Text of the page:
Poet Mari Evans understood the power of listening, silence


Did you know?  Mari Evans (July 16, 1919– March 10, 2017) was an poet, writer, and dramatist associated with the Black Arts Movement. Evans received grants and awards including a lifetime achievement award from the Indianapolis Public Library Foundation.”
“In her essay “How We Speak,” published in Clarity as Concept, Mari Evans wrote, “Listening is a special art. It is a fine art developed by practice. One hears the unexpressed as clearly as if it had been verbalized. One hears silence screaming in clarion tones. Ninety decibels. Hears tears, unshed, falling. Hears hunger gnawing at the back of spines; hears aching feet pushed past that one more step. Hears the repressed hurt of incest, hears the anguish of spousal abuse. Hears it all. Clearly, listening is a fine art. It can translate an obscure text into reality that walks, weeps and carries its own odor. Listening can decode a stranger’s eye and hear autobiography. Listening can watch a listless babe and understand the absence of future, the improbability, in fact, of possibility. Listening, more often than not, is a crushing experience.”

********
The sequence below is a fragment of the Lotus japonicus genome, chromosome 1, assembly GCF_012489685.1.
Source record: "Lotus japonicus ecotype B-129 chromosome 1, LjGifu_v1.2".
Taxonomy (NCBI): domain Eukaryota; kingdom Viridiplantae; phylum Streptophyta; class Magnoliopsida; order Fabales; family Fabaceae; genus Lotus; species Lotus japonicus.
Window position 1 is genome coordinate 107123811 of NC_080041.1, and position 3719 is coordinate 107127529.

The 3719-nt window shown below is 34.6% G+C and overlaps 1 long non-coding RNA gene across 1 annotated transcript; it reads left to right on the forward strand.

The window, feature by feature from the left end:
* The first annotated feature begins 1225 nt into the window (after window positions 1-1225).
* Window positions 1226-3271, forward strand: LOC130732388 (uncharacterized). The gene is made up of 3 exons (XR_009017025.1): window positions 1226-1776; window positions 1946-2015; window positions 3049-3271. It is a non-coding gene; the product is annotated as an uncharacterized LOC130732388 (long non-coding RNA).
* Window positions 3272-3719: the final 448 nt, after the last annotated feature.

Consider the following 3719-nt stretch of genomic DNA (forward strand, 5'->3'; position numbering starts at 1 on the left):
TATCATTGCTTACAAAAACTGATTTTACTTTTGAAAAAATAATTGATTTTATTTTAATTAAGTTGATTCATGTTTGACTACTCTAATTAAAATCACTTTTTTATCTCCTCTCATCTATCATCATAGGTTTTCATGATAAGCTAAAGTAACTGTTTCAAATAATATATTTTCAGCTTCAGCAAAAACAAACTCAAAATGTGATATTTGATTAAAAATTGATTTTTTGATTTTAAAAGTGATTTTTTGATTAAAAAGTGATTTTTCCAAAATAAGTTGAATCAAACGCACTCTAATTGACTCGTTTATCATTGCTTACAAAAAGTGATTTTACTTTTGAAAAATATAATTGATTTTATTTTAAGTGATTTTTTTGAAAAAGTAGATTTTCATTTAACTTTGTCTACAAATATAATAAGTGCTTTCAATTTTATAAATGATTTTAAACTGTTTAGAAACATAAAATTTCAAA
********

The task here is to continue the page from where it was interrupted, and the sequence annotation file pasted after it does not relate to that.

Read more: https://www.poetryfoundation.org/poets/mari-evans

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